This legal protection does not mean that self-destructive conduct or other questionable forms of self-indulgence would thrive unopposed. On the contrary, any publicly discoverable behavior that is offensive to enough people may be “socially criminalized” in the sense that those who do it are shunned to some degree. In reaction to such shunning, others may elect to shun the shunners. It follows that any victimless conduct that is condemned by a substantial majority of people in some economic circle cannot be sustainably practiced there without support from a motivated minority. In the absence of one dominant power such as a nanny state defining what conduct is or is not protected, dramatically different cultures might arise in different circles. In essence, in voluntary law societies, shunning replaces voting as the primary means for enforcing particular moral preferences in particular circles.
Whether you not you find such possibilities disturbing, or stimulating, may depend to a large degree on your cultural conditioning. Many people today are accustomed to fairly uniform standards for acceptable behavior being enforced over wide areas. For example, at one time homosexuality was made illegal by states, making the lives of ordinary people who happened to prefer homosexuality difficult and dangerous. At later times, states made it illegal to shun homosexuals in private commercial transactions. Under either regime, some people were denied the ability to openly conduct themselves according to their moral and personal preferences. Many have not considered, or would consider it strange and unappealing, to construct a society in which courts will not enforce a uniform standard, enforcing instead nothing more than each person’s personal code of honor. Before voluntary law can become the dominant paradigm, these rather childish attitudes must fade, to be replaced by more sophisticated understandings of the natural merits and limits of self-sovereignty. The examples below illustrate some of these natural merits and limits.
These natural merits include discovery of other’s cultural and moral preferences, facilitating more targeted discovery of compatible friends, partners, customers, service providers, and other relationships. For example, people might adopt personal honor codes stating that they will not engage in promiscuous sex or hire the services of a sex worker while in a committed sexual relationship with another without the knowledge and consent of their partner; and should they violate this rule, their partner will have certain remedies. The benefit of doing this may include demonstrating one’s expectations and commitments to others, for the purpose of finding a mate or companion. Others may prefer silence on the question, or make a different commitment, or may deny any such commitment. Either way, for better or worse, others will know where they stand, and may use this information for any desired purpose.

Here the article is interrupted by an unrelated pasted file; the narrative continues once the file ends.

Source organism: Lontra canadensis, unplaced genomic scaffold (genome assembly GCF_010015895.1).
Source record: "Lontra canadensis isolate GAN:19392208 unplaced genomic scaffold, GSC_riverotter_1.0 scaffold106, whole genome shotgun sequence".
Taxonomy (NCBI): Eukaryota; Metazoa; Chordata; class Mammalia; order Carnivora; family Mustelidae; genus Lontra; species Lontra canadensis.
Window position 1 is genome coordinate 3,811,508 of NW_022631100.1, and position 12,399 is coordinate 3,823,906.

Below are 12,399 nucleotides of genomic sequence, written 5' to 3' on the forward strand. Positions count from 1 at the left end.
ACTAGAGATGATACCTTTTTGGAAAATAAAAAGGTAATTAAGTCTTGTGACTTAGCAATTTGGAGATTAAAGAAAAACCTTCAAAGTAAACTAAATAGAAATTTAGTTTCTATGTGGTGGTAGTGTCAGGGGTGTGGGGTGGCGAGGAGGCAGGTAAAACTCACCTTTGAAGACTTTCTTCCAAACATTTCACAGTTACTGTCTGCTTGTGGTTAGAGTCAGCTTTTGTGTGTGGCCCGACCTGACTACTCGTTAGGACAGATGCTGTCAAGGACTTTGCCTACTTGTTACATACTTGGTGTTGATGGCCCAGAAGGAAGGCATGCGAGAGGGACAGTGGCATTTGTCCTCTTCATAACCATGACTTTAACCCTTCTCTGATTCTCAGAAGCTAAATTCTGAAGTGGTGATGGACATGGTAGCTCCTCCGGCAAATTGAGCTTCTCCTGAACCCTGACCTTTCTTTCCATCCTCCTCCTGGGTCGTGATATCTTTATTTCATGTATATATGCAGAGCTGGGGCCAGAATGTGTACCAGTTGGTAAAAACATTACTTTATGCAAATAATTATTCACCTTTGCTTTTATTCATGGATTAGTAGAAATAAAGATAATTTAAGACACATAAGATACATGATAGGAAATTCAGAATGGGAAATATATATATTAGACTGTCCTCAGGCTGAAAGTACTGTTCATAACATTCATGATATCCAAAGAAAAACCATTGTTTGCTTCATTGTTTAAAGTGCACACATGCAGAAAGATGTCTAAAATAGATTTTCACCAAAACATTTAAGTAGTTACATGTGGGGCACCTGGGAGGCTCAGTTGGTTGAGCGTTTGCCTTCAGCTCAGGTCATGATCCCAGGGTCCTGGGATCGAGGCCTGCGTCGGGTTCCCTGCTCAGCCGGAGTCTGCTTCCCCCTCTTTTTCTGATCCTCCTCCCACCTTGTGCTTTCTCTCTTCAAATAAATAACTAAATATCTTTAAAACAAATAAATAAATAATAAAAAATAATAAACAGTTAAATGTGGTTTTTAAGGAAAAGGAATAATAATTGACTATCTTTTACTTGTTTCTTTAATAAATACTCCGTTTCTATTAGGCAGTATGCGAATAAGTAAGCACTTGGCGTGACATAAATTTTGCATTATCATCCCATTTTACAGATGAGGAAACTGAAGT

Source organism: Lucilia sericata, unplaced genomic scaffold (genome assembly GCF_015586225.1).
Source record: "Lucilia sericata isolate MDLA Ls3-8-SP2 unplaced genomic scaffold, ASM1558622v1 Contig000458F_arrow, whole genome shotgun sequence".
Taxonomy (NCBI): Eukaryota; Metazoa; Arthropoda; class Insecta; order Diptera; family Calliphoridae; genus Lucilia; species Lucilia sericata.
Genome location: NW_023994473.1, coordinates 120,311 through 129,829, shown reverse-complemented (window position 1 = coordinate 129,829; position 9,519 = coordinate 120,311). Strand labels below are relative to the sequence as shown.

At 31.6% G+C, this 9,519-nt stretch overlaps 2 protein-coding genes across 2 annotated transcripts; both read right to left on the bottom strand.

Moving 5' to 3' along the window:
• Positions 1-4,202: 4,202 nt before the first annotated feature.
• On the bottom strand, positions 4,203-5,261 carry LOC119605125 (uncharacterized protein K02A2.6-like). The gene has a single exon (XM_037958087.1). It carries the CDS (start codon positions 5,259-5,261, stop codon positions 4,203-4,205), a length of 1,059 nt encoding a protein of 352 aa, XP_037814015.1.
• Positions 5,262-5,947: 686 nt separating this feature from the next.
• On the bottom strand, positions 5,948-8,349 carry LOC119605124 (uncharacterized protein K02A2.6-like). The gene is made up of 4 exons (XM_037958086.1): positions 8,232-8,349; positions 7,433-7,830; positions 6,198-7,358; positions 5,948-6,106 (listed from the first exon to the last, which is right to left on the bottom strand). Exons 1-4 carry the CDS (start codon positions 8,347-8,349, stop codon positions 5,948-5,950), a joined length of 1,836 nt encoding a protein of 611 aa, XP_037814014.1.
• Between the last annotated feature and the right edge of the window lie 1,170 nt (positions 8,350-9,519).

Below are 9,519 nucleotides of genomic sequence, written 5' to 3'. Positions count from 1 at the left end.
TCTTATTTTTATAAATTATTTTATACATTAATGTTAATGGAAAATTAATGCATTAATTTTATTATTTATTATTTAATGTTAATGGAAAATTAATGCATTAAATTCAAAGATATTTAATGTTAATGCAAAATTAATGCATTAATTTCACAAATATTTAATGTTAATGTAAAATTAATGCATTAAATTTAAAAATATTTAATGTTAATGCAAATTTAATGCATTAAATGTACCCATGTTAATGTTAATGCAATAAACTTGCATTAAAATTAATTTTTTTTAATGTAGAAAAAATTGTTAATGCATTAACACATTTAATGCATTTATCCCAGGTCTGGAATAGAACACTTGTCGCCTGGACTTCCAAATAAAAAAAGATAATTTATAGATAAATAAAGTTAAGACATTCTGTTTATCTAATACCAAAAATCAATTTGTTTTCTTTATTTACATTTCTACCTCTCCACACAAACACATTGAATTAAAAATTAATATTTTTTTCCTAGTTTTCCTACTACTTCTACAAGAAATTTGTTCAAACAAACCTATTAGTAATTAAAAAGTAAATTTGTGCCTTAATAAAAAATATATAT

For example, prostitutes might market themselves primarily to people who have openly indicated that safe, professional sex is allowable, and perhaps to a lesser degree to those who prefer silence on the question. They would focus their marketing both to reduce the cost of finding customers, and also to reduce the inherent relational risks associated with having sex with strangers, such as incurring the wrath of a mate or dealing with those who are unable to understand and accommodate the professional’s position in the transaction.